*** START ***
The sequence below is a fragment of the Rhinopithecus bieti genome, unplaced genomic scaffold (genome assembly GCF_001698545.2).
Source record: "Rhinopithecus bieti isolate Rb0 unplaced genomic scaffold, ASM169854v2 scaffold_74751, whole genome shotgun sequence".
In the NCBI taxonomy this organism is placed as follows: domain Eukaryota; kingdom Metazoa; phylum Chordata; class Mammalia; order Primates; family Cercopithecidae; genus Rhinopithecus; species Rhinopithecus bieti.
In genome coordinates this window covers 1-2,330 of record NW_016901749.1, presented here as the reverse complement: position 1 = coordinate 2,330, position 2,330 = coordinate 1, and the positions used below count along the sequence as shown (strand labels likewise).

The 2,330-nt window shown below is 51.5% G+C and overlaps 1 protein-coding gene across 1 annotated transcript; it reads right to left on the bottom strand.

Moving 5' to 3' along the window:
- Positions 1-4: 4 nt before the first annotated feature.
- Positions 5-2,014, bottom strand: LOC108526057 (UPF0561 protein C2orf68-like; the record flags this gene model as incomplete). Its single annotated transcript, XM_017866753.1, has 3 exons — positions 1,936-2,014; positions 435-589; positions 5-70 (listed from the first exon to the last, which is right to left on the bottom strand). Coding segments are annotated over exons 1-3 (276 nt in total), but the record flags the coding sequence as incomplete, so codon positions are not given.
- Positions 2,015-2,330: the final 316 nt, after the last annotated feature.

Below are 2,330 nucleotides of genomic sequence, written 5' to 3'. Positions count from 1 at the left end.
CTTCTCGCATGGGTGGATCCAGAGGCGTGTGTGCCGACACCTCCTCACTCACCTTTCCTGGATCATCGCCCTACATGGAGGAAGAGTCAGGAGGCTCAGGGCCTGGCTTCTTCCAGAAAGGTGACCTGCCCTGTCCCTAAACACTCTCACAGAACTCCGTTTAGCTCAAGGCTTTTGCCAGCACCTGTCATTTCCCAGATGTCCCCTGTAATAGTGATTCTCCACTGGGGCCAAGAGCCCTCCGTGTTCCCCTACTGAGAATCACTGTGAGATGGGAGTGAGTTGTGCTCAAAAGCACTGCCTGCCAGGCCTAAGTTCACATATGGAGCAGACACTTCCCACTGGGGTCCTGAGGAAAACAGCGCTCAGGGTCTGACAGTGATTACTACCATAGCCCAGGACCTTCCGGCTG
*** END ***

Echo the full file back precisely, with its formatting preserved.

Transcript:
The sequence below is a fragment of the Rhinopithecus bieti genome, unplaced genomic scaffold (genome assembly GCF_001698545.2).
Source record: "Rhinopithecus bieti isolate Rb0 unplaced genomic scaffold, ASM169854v2 scaffold_74751, whole genome shotgun sequence".
In the NCBI taxonomy this organism is placed as follows: domain Eukaryota; kingdom Metazoa; phylum Chordata; class Mammalia; order Primates; family Cercopithecidae; genus Rhinopithecus; species Rhinopithecus bieti.
In genome coordinates this window covers 1-2,330 of record NW_016901749.1, presented here as the reverse complement: position 1 = coordinate 2,330, position 2,330 = coordinate 1, and the positions used below count along the sequence as shown (strand labels likewise).

The 2,330-nt window shown below is 51.5% G+C and overlaps 1 protein-coding gene across 1 annotated transcript; it reads right to left on the bottom strand.

Moving 5' to 3' along the window:
- Positions 1-4: 4 nt before the first annotated feature.
- Positions 5-2,014, bottom strand: LOC108526057 (UPF0561 protein C2orf68-like; the record flags this gene model as incomplete). Its single annotated transcript, XM_017866753.1, has 3 exons — positions 1,936-2,014; positions 435-589; positions 5-70 (listed from the first exon to the last, which is right to left on the bottom strand). Coding segments are annotated over exons 1-3 (276 nt in total), but the record flags the coding sequence as incomplete, so codon positions are not given.
- Positions 2,015-2,330: the final 316 nt, after the last annotated feature.

Below are 2,330 nucleotides of genomic sequence, written 5' to 3'. Positions count from 1 at the left end.
CTTCTCGCATGGGTGGATCCAGAGGCGTGTGTGCCGACACCTCCTCACTCACCTTTCCTGGATCATCGCCCTACATGGAGGAAGAGTCAGGAGGCTCAGGGCCTGGCTTCTTCCAGAAAGGTGACCTGCCCTGTCCCTAAACACTCTCACAGAACTCCGTTTAGCTCAAGGCTTTTGCCAGCACCTGTCATTTCCCAGATGTCCCCTGTAATAGTGATTCTCCACTGGGGCCAAGAGCCCTCCGTGTTCCCCTACTGAGAATCACTGTGAGATGGGAGTGAGTTGTGCTCAAAAGCACTGCCTGCCAGGCCTAAGTTCACATATGGAGCAGACACTTCCCACTGGGGTCCTGAGGAAAACAGCGCTCAGGGTCTGACAGTGATTACTACCATAGCCCAGGACCTTCCGGCTG